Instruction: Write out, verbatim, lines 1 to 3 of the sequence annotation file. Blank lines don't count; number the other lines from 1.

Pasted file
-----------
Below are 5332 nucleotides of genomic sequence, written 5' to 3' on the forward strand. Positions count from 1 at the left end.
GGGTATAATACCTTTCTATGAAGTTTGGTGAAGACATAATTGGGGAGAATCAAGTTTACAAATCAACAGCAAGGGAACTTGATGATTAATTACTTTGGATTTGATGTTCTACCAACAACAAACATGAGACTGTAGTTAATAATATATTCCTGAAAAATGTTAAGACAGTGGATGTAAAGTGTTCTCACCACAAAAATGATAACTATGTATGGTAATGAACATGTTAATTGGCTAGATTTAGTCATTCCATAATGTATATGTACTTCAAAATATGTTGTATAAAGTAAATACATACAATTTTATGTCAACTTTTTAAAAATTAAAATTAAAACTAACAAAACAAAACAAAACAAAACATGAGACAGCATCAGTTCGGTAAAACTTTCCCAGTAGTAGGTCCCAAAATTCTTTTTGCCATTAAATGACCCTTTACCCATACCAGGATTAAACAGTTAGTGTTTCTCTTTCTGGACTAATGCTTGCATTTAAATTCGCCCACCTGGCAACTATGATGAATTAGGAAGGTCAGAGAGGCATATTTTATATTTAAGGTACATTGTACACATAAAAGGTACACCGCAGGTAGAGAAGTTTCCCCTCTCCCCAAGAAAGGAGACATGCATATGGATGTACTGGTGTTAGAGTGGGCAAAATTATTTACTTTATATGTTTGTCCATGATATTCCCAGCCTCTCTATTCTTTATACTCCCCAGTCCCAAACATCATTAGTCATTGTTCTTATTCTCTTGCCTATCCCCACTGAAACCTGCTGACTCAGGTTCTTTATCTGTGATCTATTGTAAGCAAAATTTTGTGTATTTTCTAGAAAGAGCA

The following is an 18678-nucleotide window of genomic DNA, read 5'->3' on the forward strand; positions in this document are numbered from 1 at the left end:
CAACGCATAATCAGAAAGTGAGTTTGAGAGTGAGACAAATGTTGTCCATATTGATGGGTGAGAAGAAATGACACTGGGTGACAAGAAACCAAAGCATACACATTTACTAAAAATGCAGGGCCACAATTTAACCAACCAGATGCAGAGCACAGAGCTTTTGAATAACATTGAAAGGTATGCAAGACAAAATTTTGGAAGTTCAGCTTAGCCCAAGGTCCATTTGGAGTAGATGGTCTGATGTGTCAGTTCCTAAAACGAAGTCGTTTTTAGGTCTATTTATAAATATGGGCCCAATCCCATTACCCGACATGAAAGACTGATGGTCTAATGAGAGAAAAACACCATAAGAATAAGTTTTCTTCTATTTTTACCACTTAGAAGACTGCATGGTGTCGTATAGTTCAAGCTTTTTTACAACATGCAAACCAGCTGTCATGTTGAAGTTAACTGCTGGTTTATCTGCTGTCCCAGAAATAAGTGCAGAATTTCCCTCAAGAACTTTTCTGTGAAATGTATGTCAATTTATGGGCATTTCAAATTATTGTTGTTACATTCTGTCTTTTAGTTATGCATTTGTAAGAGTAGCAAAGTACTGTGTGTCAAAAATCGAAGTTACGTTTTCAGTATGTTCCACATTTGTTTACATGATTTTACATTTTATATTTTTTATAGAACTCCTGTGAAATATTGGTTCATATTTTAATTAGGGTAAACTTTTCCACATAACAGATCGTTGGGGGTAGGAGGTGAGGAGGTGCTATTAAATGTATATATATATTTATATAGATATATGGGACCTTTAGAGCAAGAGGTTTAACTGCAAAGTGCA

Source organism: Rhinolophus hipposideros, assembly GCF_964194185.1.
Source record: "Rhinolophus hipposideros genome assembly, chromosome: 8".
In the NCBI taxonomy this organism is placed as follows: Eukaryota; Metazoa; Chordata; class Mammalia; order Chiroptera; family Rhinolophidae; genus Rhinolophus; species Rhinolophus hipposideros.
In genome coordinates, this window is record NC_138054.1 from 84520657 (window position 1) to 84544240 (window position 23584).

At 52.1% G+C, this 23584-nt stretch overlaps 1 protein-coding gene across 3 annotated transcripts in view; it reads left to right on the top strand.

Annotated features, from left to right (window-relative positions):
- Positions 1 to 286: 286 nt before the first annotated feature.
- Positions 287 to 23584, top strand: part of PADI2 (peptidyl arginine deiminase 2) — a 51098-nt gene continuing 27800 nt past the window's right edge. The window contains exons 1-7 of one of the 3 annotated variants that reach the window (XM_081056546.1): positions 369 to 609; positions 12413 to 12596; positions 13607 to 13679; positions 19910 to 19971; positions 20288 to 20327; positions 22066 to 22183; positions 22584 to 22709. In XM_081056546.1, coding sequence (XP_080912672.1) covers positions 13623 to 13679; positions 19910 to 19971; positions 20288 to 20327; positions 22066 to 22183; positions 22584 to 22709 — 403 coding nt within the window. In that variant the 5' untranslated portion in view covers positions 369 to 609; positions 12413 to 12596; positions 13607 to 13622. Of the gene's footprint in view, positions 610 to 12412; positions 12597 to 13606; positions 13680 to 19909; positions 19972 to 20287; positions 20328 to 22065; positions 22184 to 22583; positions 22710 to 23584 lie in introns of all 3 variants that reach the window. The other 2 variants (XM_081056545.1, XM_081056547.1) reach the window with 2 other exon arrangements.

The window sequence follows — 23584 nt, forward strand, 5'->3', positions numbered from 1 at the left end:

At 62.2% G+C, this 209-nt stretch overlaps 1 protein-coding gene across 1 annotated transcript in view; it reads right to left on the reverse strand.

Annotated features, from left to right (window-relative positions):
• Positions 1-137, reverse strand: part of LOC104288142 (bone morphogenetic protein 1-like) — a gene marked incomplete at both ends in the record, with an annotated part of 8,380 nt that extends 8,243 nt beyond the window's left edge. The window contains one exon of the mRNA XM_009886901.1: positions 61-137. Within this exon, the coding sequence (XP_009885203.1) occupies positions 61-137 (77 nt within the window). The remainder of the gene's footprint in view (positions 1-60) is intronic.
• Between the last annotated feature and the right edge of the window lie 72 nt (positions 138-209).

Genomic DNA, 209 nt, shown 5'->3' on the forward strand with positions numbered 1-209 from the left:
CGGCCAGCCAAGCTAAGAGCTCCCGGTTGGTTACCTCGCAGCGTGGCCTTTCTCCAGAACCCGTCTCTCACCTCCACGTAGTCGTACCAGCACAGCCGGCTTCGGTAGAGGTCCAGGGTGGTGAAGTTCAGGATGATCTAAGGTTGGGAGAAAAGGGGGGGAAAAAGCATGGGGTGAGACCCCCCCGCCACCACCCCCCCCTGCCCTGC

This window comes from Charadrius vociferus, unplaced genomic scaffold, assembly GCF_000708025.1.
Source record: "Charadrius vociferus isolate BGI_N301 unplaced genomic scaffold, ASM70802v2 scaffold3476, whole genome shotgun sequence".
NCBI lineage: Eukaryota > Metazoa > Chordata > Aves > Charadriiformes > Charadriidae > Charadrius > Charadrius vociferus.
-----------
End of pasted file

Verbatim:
Below are 5332 nucleotides of genomic sequence, written 5' to 3' on the forward strand. Positions count from 1 at the left end.
GGGTATAATACCTTTCTATGAAGTTTGGTGAAGACATAATTGGGGAGAATCAAGTTTACAAATCAACAGCAAGGGAACTTGATGATTAATTACTTTGGATTTGATGTTCTACCAACAACAAACATGAGACTGTAGTTAATAATATATTCCTGAAAAATGTTAAGACAGTGGATGTAAAGTGTTCTCACCACAAAAATGATAACTATGTATGGTAATGAACATGTTAATTGGCTAGATTTAGTCATTCCATAATGTATATGTACTTCAAAATATGTTGTATAAAGTAAATACATACAATTTTATGTCAACTTTTTAAAAATTAAAATTAAAACTAACAAAACAAAACAAAACAAAACATGAGACAGCATCAGTTCGGTAAAACTTTCCCAGTAGTAGGTCCCAAAATTCTTTTTGCCATTAAATGACCCTTTACCCATACCAGGATTAAACAGTTAGTGTTTCTCTTTCTGGACTAATGCTTGCATTTAAATTCGCCCACCTGGCAACTATGATGAATTAGGAAGGTCAGAGAGGCATATTTTATATTTAAGGTACATTGTACACATAAAAGGTACACCGCAGGTAGAGAAGTTTCCCCTCTCCCCAAGAAAGGAGACATGCATATGGATGTACTGGTGTTAGAGTGGGCAAAATTATTTACTTTATATGTTTGTCCATGATATTCCCAGCCTCTCTATTCTTTATACTCCCCAGTCCCAAACATCATTAGTCATTGTTCTTATTCTCTTGCCTATCCCCACTGAAACCTGCTGACTCAGGTTCTTTATCTGTGATCTATTGTAAGCAAAATTTTGTGTATTTTCTAGAAAGAGCA

The following is an 18678-nucleotide window of genomic DNA, read 5'->3' on the forward strand; positions in this document are numbered from 1 at the left end: